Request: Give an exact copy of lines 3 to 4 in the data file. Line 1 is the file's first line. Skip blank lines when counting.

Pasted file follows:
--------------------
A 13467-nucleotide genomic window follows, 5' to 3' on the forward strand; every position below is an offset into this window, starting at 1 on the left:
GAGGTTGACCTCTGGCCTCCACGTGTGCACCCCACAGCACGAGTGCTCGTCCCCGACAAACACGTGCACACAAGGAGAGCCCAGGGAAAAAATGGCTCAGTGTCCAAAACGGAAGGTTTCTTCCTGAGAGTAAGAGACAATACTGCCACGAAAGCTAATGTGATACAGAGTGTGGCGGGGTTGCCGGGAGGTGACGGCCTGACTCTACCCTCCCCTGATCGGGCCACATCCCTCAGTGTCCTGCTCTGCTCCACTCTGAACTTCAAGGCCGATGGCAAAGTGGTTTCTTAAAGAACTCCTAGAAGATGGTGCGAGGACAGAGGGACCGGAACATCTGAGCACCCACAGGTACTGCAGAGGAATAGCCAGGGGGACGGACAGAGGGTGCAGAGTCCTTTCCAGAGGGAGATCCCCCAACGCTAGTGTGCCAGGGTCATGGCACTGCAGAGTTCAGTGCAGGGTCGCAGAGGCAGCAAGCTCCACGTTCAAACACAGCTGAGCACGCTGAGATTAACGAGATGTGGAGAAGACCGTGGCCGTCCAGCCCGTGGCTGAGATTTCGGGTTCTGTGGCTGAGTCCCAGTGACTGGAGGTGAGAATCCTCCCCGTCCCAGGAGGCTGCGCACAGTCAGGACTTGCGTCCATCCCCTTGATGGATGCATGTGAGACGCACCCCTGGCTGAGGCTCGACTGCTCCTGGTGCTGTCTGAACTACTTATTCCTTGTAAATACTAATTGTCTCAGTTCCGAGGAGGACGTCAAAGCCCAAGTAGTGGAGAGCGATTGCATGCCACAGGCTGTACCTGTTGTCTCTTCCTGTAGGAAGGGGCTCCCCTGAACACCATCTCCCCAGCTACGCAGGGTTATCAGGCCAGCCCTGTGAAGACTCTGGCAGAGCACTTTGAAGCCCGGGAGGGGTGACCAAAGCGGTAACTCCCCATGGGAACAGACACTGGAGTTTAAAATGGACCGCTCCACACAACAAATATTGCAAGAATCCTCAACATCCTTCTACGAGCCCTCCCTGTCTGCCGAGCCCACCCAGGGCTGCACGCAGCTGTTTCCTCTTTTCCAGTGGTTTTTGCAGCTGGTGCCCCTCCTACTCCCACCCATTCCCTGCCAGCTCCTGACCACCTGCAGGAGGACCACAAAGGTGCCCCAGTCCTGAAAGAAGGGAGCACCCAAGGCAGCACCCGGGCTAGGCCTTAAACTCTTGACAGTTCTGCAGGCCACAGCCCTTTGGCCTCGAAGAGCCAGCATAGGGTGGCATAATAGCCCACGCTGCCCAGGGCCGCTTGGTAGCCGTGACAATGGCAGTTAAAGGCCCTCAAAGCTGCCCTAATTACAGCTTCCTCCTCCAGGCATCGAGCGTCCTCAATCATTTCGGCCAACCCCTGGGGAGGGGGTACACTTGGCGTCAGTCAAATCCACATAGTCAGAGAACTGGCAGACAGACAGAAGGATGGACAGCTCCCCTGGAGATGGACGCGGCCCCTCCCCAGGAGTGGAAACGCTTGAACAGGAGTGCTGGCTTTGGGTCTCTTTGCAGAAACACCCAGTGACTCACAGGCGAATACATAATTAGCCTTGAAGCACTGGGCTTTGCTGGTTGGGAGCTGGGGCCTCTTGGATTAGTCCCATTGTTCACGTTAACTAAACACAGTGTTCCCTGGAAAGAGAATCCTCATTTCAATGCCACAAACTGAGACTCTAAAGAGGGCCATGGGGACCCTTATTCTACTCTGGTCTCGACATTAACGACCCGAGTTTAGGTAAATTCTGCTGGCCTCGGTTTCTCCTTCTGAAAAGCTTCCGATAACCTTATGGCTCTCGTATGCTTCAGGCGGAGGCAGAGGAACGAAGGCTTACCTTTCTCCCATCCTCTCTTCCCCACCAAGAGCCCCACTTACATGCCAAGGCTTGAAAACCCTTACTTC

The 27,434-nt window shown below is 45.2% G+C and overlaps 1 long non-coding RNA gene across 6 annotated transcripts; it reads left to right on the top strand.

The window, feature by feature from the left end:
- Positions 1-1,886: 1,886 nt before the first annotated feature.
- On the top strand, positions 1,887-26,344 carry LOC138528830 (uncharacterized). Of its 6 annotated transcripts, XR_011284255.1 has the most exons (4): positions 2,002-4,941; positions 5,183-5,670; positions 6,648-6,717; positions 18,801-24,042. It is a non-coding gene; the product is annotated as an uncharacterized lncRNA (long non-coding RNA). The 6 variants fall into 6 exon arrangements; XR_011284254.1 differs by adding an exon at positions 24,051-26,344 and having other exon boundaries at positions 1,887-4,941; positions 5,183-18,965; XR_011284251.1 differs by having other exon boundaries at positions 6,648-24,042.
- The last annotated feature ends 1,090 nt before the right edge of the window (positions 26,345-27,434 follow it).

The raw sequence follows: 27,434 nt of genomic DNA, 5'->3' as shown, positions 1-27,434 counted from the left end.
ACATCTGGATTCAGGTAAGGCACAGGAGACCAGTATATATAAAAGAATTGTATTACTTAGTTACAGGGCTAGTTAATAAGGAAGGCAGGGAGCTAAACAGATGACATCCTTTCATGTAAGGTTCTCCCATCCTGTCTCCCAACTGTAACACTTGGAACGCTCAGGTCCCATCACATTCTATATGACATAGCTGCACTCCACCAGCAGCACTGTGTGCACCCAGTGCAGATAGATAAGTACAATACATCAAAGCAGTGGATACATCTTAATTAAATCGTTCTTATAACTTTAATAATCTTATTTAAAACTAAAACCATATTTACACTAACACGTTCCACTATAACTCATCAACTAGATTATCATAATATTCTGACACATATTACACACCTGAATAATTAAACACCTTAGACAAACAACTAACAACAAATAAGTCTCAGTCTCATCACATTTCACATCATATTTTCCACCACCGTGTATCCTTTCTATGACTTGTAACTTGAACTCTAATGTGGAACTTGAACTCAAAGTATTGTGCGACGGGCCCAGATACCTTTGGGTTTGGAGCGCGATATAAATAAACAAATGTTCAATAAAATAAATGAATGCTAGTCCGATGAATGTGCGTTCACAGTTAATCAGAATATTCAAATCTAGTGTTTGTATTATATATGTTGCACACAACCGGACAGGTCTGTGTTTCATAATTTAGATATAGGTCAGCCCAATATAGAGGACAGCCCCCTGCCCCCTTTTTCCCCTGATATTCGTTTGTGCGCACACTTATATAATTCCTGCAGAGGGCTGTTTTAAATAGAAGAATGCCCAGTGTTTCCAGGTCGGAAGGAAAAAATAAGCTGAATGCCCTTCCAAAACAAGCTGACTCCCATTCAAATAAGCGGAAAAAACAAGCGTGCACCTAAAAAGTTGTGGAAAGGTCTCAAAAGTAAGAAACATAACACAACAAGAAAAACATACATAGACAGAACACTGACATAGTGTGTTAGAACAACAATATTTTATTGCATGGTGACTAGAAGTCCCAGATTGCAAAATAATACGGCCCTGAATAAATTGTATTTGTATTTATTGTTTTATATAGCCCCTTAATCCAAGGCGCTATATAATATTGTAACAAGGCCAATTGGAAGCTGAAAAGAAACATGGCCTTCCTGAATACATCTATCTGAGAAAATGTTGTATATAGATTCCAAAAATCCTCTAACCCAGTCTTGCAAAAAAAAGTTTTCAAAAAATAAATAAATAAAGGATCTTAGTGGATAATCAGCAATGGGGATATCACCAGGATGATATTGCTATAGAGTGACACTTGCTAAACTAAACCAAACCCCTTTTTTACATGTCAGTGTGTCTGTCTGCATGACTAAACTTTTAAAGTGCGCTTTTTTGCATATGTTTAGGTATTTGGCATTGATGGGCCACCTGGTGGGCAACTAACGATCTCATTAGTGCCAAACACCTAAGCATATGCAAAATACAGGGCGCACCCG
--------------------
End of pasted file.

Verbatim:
The 27,434-nt window shown below is 45.2% G+C and overlaps 1 long non-coding RNA gene across 6 annotated transcripts; it reads left to right on the top strand.

The window, feature by feature from the left end: